I‘ve written before about chef Fergus Henderson, who has become one of my culinary inspirations. I learned a while ago that the onset and progression of his Parkinson’s disease required him to stop cooking in his own restaurant, taking on the role of conceiving new recipes for his talented staff to execute.
Two recent tweets from Thomas Blythe, manager of the St. John’s restaurants, brought two Henderson-related items to my attention. The first was a link to a short film, On Authenticity:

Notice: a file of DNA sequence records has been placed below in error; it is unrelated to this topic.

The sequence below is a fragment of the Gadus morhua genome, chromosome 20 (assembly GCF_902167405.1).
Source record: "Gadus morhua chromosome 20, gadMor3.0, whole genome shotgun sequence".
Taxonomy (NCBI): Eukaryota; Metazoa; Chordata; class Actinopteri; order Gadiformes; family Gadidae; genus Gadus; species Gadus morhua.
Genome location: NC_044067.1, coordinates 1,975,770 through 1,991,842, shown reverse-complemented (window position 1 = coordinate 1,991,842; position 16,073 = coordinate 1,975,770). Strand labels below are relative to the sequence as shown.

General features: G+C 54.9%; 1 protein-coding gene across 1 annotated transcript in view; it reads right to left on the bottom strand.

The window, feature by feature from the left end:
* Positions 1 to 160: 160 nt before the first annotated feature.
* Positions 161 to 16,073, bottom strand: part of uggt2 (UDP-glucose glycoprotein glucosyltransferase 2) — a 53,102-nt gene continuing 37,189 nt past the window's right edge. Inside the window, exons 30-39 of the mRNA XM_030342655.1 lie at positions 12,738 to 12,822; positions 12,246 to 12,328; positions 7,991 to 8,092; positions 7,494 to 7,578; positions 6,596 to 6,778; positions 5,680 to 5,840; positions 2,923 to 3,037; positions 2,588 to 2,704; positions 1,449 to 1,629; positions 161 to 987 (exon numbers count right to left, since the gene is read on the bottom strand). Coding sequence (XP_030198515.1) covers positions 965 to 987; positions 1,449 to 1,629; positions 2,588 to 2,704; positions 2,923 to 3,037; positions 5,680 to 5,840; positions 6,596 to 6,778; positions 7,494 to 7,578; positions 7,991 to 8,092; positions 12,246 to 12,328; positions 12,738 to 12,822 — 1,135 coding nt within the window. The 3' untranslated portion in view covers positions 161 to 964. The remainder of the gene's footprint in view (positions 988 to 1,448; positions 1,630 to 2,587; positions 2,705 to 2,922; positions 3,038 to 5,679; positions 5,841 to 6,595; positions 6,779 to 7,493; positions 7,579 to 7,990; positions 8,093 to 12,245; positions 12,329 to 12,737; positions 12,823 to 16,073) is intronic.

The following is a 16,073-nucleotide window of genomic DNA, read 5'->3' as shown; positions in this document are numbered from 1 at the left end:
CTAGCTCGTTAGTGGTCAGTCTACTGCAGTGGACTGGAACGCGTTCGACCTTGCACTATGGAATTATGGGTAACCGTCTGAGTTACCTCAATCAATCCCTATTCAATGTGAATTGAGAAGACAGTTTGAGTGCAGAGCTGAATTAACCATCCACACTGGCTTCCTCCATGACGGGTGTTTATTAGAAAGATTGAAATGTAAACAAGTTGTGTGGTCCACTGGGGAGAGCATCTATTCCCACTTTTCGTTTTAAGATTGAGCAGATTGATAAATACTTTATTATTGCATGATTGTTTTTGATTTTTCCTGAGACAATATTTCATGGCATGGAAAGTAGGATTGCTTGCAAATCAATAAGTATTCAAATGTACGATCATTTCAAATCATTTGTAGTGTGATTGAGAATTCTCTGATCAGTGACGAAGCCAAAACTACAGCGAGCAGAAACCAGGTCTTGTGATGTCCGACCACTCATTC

As you can see, Henderson was exhibiting classic Parkinsonian symptoms. Compare that to this video, shot last year, which I mentioned in an earlier post:
He’s back in the kitchen, and his symptoms have greatly abated. What happened in between? Henderson underwent deep brain stimulation surgery, described in “Me and My Doctor” from The Observer, the Guardian‘s Sunday magazine.
Read the article; the interaction between Henderson and his doctor is the kind of calm, rational approach that medicine should always strive toward. Sadly, the impact is lessened by the drivel about Emma Thompson and her acupuncturist, but that illustrates two of my biases: science and reason over wishful thinking, and chefs over actors.